Rankine scale

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Rankine temperature conversion formulae
from Rankine to Rankine
Celsius [°C] = ([°R] − 491.67) × ​59 [°R] = ([°C] + 273.15) × ​95
Fahrenheit [°F] = [°R] − 459.67 [°R] = [°F] + 459.67
Kelvin [K] = [°R] × ​59 [°R] = [K] × ​95
For temperature intervals rather than specific temperatures,
1 °R = 1 °F = ​59 °C = ​59 K
Comparisons among various temperature scales

The Rankine scale (/ˈræŋkɪn/) is an absolute scale of thermodynamic temperature named after the Glasgow University engineer and physicist William John Macquorn Rankine, who proposed it in 1859. (The Kelvin scale was first proposed in 1848.)[1] It may be used in engineering systems where heat computations are done using degrees Fahrenheit.

The symbol for degrees Rankine is °R[2] (or °Ra if necessary to distinguish it from the Rømer and Réaumur scales). By analogy with kelvin, some authors term the unit rankine, omitting the degree symbol.[3][4] Zero on both the Kelvin and Rankine scales is absolute zero, but a temperature difference of one Rankine degree is defined as equal to one Fahrenheit degree, rather than the Celsius degree used on the Kelvin scale. Thus, a temperature of 0 K (−273.15 °C; −459.67 °F) is equal to 0 °R, and a temperature of−458.67 °F equal to 1 °R.

The US National Institute of Standards and Technology recommends against using the degree symbol when citing Rankine in NIST publications.[2]

Some important temperatures relating the Rankine scale to other temperature scales are shown in the table below.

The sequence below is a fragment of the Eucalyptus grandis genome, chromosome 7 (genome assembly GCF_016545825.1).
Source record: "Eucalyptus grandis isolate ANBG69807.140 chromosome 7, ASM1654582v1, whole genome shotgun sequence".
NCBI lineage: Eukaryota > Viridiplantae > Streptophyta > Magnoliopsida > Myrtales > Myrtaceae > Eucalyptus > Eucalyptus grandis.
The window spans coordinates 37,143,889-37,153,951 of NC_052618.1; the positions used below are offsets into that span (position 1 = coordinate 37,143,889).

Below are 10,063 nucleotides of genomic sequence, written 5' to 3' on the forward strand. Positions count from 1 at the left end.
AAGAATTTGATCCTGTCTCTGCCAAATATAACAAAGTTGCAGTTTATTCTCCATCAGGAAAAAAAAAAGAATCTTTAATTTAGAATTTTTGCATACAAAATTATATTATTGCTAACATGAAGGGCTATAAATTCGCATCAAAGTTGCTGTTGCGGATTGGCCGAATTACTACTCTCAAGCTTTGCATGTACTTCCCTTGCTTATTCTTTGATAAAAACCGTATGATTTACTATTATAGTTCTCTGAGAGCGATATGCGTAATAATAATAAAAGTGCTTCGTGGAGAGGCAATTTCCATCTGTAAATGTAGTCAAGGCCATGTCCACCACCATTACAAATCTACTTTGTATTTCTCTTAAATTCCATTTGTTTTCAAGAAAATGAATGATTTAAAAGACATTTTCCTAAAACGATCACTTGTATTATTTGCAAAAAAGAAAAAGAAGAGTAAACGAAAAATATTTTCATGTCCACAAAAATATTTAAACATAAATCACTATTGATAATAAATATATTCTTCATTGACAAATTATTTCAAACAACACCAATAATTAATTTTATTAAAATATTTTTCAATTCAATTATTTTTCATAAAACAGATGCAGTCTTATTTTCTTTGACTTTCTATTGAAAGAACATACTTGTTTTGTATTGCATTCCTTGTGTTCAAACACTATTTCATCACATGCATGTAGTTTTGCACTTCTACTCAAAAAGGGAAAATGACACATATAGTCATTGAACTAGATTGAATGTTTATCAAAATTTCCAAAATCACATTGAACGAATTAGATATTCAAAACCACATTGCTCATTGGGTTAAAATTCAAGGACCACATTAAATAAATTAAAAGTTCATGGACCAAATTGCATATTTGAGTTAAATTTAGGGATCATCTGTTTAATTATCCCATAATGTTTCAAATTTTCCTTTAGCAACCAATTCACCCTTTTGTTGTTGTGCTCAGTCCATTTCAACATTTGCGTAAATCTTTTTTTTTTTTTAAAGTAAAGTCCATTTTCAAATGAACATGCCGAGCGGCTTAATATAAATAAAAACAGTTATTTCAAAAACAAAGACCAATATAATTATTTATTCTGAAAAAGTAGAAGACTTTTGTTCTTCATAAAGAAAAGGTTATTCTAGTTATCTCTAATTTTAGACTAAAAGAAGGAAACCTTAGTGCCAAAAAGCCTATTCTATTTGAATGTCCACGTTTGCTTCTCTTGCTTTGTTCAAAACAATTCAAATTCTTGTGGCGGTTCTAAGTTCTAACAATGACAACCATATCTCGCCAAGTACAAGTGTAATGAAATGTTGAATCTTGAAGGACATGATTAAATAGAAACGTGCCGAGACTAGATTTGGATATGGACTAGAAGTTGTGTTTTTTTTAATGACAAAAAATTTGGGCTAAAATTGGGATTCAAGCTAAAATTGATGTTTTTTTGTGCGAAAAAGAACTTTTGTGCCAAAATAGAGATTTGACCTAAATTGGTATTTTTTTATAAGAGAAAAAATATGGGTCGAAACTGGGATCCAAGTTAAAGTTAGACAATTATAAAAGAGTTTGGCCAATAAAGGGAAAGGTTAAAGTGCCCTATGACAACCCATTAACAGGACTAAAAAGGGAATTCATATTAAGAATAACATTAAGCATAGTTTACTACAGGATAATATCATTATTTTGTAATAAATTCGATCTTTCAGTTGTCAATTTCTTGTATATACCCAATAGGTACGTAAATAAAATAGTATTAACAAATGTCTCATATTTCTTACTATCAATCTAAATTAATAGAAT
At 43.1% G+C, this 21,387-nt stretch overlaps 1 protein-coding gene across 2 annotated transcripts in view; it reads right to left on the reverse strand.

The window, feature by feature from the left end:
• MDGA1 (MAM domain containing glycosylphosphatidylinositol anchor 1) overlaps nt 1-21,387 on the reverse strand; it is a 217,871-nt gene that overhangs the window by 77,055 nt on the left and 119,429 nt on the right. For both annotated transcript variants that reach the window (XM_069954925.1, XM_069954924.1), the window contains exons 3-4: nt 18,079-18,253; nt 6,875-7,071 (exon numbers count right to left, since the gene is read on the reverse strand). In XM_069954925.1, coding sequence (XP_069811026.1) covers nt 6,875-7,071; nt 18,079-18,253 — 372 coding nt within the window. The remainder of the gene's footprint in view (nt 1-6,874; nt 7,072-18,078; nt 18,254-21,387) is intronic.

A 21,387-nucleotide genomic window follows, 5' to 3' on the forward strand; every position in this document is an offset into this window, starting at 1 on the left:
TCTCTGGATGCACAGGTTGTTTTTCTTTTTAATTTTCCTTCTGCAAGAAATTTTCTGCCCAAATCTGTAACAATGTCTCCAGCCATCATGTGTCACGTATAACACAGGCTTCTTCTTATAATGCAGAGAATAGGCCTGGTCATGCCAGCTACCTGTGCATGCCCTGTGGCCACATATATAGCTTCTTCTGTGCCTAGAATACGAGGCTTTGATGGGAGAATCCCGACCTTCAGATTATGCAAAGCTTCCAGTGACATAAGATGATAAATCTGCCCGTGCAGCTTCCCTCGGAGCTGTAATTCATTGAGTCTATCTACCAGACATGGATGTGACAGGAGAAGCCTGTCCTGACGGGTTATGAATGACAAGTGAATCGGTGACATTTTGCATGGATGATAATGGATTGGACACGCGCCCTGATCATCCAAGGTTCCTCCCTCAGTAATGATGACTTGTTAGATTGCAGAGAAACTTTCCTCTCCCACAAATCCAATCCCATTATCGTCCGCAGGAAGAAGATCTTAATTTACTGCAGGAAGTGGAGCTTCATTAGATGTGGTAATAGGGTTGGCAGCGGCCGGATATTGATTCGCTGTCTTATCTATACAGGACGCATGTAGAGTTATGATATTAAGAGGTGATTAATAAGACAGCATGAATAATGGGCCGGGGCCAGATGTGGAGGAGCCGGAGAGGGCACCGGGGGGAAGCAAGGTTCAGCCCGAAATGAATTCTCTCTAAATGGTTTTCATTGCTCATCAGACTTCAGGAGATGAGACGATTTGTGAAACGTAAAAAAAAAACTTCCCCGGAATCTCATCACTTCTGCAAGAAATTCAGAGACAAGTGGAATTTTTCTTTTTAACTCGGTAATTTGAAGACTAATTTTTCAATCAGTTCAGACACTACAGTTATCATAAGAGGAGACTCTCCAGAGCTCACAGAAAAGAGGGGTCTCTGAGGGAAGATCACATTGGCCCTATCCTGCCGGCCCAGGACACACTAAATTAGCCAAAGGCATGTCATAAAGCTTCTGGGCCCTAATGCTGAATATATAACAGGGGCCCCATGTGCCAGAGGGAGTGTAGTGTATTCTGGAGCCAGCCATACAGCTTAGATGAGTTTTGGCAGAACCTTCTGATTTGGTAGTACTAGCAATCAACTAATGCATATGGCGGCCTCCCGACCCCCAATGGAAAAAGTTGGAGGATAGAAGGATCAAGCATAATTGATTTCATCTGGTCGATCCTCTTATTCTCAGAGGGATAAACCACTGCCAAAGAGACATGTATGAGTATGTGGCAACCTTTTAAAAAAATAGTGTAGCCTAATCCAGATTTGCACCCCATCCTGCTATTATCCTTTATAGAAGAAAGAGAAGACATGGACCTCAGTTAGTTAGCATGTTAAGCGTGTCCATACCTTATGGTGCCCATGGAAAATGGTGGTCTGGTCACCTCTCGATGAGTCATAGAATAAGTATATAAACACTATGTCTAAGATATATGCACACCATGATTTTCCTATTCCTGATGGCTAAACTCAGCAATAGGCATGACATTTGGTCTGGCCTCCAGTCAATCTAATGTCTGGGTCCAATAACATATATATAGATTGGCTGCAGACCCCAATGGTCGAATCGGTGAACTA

Kelvin Celsius Fahrenheit Rankine
Absolute zero
(by definition)
0 K −273.15 °C −459.67 °F 0 °R
Freezing point of brine
(zero point of Fahrenheit scale, old definition)
255.37 K −17.78 °C 0 °F 459.67 °R
Freezing point of water[5] 273.15 K 0 °C 32 °F 491.67 °R
Triple point of water
(by definition)
273.16 K 0.01 °C 32.018 °F 491.688 °R
Boiling point of water[6] 373.1339 K 99.9839 °C 211.97102 °F 671.64102 °R

Conversion table between the temperature units[edit]




Rankine scale

Rømer scale

Newton scale

Delisle scale

Réaumur scale

See also[edit]

Notes and references[edit]

  1. ^ http://www.merriam-webster.com/dictionary/rankine
  2. ^ a b B.8 Factors for Units Listed Alphabetically from Guide for the Use of the International System of Units (SI), NIST Special Publication 811, 2008 edition, Ambler Thompson and Barry N. Taylor
  3. ^ Pauken, Michael (2011). Thermodynamics For Dummies. Indianapolis: Wiley Publishing Inc. p. 20. ISBN 978-1-118-00291-9. 
  4. ^ Balmer, Robert (2011). Modern Engineering Thermodynamics. Oxford: Elsevier Inc. p. 10. ISBN 978-0-12-374996-3. 
  5. ^ The ice point of purified water has been measured to be 0.000089(10) degrees Celsius – see Magnum, B.W. (June 1995). "Reproducibility of the Temperature of the Ice Point in Routine Measurements" (PDF). Nist Technical Note. 1411. Archived from the original (PDF) on 2007-03-07. Retrieved 2007-02-11. 
  6. ^ For Vienna Standard Mean Ocean Water at one standard atmosphere (101.325 kPa) when calibrated solely per the two-point definition of thermodynamic temperature. Older definitions of the Celsius scale once defined the boiling point of water under one standard atmosphere as being precisely 100 °C. However, the current definition results in a boiling point that is actually 16.1 mK less. For more about the actual boiling point of water, see VSMOW in temperature measurement.

External links[edit]